A major investment ratings agency has labelled the Morrison government’s energy policies “obscure”, “unclear,” and “confusing”, and predicted long-duration battery storage could replace gas generators as providers of firming capacity within the next decade.
In a new research note published on Wednesday, ratings agency S&P Global Ratings said Australia’s lack of meaningful national climate policy, and uncertain energy policies, put it at risk of falling behind global peers in the shift to cleaner energy transition.
“Obscure energy policies at the federal level could cause inefficiency and mean Australia is left behind in the energy transition,” the research note, prepared by S&P Global Ratings analyst Parvathy Iyer, says.
The agency adds that the federal government’s “direction remains unclear and confusing” on energy policy and it had contributed to increased uncertainty around the outcomes of a post-2025 re-design of the National Electricity Market.
“Australia’s energy transition to 2050 relies on technology changes and lowers costs. This includes low-cost solar, energy storage for firming capacity, clean hydrogen, and carbon-capture solutions. Policies on how this will be achieved are opaque,” S&P Global says.
It said Australia’s coal producers faced dual risks from both ESG related concerns – with investors beginning to reduce their exposure to the fossil fuel, making it harder to finance repairs and maintenance at coal plants – as well as predicted declines in profitability.
“ESG-related risks and a decline in profitability will increasingly make coal-fired plants less reliable and hasten their closure unless there are incentives for an orderly exit,” Iyer said.
“Poor returns on capital will deter the use of capital expenditure (capex) to maintain reliability. Adding to credit risks are a shrinking investor base and the higher cost of refinancing coal plant debt because of ESG concerns.”
A growing number of Australian coal generators are facing accelerated closures, such as Origin Energy’s Eraring power station, which had its closure brought forward by seven years to 2025.
S&P Global attributed stronger state and territory government policy for spurring the growth of Australia’s clean energy sector, but warned that a lag in investment into new transmission created a risk that curtailments and connection delays could hamper this growth.
“Lagging network enhancement is the main risk in supporting renewable projects. Over the past two years, this lag has led to the curtailment of new projects. The market operator expects about 10,000km of transmission lines to be built over the next decade,” S&P Global said.
“Better coordination of renewable projects and storage across states can increase the efficiency of investments. The regulatory framework remains supportive, but the scale and cost of the buildout will partially offset the benefits of the low cost of renewables to consumers.”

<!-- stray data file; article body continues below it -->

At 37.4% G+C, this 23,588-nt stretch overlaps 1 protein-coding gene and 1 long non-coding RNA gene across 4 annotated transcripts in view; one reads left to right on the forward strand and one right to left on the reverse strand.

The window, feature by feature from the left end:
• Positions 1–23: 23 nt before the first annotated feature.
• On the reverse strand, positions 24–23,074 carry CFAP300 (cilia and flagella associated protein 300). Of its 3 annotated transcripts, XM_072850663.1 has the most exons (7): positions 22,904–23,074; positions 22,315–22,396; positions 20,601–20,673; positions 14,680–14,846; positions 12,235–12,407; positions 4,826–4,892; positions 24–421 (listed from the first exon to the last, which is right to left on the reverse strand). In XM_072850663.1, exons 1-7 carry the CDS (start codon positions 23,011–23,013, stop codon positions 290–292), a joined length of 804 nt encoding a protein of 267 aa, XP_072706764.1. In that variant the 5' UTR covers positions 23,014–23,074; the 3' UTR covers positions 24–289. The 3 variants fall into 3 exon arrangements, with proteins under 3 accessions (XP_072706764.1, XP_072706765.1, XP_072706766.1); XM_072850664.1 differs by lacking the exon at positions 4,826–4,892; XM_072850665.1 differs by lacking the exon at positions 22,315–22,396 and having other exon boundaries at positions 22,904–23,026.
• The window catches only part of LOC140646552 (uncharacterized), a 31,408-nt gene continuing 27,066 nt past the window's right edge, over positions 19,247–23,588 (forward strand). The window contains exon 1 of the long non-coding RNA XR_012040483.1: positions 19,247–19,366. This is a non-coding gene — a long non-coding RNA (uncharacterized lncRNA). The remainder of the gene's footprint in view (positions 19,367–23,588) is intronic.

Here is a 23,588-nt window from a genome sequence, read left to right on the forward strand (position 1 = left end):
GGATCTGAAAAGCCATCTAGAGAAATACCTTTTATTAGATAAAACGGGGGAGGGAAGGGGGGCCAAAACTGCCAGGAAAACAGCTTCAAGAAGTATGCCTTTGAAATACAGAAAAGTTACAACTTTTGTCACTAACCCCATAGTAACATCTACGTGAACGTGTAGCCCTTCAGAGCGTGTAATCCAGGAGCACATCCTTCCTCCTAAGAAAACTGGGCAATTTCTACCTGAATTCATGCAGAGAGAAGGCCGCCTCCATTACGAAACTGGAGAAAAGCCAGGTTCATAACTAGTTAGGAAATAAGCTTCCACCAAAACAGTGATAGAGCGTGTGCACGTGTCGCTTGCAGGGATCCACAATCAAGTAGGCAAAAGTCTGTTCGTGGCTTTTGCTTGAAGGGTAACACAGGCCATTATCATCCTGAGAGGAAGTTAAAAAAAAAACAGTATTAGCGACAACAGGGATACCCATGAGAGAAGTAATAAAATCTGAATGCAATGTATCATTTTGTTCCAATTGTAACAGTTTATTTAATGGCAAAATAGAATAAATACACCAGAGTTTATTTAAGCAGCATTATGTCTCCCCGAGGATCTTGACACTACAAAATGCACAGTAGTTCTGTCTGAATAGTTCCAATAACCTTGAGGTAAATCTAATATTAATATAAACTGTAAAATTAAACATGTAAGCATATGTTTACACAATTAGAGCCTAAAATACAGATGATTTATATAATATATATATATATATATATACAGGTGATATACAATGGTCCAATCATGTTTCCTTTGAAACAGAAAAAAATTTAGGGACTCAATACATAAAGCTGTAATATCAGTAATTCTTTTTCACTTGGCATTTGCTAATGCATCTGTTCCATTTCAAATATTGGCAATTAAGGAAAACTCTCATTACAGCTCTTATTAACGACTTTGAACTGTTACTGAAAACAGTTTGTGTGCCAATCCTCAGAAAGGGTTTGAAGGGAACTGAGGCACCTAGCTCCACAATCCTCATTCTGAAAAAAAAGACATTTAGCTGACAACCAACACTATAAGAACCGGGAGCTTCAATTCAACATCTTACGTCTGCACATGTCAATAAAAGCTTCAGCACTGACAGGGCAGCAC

The ratings agency also predicted that gas may only play a role as a ‘transition fuel’ within Australia’s energy system for the next 8 to 10 years, sideline by the emergence of cost-effective and long-duration battery storage projects and pumped hydro projects .
“Under volatile supply and demand conditions, coal plants support the system strength. Firm storage will be needed as more variable wind and solar generation replaces coal generation,” the briefing says.
“Few large-scale batteries storage sites have become operational in the past two years, and we expect the size and duration of support will evolve in the next 10 years.
“We therefore believe that for generation purposes, gas will remain a transition fuel for next eight to 10 years by which time batteries, hydro, and storage solutions for at least eight hours’ depth should be established.”
S&P Global has also predicted increased ‘fragmentation’ of Australia’s energy market, with new players entering the market as the market share of wind, solar and energy storage capacity grows.
This would attract as much as A$28 billion in new investment over the next decade – and potentially breaking up the dominant positions of big energy companies like AGL, EnergyAustralia and Origin.
“The capital investment required over the next decade is massive,” the briefing says.
“We expect the generation market to become fragmented and the size of the dominant market players to decrease. This, together with the highly competitive nature of the generation market, implies credit pressure will increase in the generation and retail sectors.
“The industry estimates new generation investments of about US$12 billion to US$20 billion over the next ten years to phase out coal-fired generation. Much of this is expected to go into solar, wind and hydro generation alongside storage solutions.”
“Coal-fired generation will also incur costs associated with retirement and remediation as sites shut down.”